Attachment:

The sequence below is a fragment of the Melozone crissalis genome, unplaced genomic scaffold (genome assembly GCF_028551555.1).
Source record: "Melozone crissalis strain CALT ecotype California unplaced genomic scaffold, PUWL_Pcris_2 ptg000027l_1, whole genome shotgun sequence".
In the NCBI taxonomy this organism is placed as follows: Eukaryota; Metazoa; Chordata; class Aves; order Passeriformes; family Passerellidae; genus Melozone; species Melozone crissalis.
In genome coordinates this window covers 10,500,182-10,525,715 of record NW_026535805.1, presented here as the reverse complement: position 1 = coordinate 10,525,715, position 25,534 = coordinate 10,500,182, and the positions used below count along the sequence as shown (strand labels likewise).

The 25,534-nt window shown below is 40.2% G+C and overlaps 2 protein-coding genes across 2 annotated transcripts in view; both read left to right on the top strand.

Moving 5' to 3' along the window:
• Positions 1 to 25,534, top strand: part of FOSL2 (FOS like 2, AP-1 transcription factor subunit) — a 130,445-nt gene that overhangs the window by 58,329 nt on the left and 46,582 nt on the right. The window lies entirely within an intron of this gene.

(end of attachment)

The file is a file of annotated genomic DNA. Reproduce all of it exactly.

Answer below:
The sequence below is a fragment of the Melozone crissalis genome, unplaced genomic scaffold (genome assembly GCF_028551555.1).
Source record: "Melozone crissalis strain CALT ecotype California unplaced genomic scaffold, PUWL_Pcris_2 ptg000027l_1, whole genome shotgun sequence".
In the NCBI taxonomy this organism is placed as follows: Eukaryota; Metazoa; Chordata; class Aves; order Passeriformes; family Passerellidae; genus Melozone; species Melozone crissalis.
In genome coordinates this window covers 10,500,182-10,525,715 of record NW_026535805.1, presented here as the reverse complement: position 1 = coordinate 10,525,715, position 25,534 = coordinate 10,500,182, and the positions used below count along the sequence as shown (strand labels likewise).

The 25,534-nt window shown below is 40.2% G+C and overlaps 2 protein-coding genes across 2 annotated transcripts in view; both read left to right on the top strand.

Moving 5' to 3' along the window:
• Positions 1 to 25,534, top strand: part of FOSL2 (FOS like 2, AP-1 transcription factor subunit) — a 130,445-nt gene that overhangs the window by 58,329 nt on the left and 46,582 nt on the right. The window lies entirely within an intron of this gene.